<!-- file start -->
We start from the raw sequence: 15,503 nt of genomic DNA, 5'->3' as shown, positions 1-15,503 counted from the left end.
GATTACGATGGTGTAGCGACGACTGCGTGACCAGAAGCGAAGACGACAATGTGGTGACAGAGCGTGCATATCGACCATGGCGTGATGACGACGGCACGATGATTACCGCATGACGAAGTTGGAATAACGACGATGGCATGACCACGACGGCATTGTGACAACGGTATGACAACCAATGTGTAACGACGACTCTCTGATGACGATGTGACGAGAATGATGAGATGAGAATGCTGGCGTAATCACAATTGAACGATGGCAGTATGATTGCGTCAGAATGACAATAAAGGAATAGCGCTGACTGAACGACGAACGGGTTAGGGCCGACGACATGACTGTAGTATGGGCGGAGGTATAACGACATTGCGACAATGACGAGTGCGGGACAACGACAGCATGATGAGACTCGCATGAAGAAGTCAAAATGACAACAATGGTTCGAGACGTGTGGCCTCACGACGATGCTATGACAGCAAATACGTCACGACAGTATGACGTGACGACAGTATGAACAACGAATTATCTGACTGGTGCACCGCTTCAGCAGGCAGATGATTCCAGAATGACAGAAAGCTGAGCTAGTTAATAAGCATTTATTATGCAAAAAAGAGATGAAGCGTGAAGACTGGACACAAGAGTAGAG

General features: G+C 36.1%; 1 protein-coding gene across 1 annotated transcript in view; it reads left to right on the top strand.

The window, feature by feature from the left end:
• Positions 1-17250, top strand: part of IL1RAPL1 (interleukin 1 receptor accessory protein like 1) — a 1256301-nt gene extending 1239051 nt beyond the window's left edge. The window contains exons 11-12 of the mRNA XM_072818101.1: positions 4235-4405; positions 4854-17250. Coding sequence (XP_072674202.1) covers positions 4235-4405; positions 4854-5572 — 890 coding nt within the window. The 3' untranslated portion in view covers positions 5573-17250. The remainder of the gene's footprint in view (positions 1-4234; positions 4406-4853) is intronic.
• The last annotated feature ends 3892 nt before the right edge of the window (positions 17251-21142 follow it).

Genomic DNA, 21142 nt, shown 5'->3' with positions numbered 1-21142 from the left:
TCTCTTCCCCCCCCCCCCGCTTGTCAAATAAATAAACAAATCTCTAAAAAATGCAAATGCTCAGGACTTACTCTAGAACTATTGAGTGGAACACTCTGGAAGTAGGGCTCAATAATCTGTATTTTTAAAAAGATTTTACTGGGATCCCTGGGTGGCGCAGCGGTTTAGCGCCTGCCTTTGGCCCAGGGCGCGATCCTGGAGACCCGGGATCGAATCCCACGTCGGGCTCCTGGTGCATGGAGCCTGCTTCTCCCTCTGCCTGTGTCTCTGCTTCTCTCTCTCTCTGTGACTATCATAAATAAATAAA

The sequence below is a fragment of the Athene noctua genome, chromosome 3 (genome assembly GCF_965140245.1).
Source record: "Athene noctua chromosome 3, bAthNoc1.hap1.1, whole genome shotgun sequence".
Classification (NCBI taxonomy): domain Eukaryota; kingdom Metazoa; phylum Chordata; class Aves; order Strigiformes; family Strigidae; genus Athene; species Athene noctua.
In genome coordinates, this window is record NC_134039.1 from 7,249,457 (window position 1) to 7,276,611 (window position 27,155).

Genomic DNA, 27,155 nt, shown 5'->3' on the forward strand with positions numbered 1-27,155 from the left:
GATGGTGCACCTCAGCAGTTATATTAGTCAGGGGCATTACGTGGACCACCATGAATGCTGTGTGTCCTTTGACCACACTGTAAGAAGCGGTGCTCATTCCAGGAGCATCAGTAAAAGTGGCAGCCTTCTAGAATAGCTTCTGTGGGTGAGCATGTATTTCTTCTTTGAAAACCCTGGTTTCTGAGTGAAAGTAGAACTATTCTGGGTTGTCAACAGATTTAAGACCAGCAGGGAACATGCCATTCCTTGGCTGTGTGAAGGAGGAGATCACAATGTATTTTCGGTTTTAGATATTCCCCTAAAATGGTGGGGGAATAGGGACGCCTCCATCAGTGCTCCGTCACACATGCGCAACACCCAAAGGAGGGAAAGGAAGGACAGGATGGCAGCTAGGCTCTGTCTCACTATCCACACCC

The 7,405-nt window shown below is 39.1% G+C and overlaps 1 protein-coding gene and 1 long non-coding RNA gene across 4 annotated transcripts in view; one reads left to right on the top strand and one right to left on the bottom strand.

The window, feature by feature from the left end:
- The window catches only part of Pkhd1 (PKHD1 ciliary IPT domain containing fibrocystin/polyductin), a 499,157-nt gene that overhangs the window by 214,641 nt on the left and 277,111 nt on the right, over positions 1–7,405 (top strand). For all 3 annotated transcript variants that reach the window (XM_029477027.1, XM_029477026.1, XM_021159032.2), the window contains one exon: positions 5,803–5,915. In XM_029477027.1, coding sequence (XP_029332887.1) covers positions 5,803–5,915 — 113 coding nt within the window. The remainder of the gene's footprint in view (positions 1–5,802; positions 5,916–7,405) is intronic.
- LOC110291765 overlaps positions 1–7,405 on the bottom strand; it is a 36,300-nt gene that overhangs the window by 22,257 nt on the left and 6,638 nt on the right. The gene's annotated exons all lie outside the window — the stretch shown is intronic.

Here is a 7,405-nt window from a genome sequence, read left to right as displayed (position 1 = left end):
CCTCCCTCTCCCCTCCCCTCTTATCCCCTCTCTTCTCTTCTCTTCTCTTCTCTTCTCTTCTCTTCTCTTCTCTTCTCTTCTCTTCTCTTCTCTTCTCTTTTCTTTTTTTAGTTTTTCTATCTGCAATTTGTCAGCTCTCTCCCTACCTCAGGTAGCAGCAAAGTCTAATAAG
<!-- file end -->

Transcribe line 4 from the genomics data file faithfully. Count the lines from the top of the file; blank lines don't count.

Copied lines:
The window, feature by feature from the left end: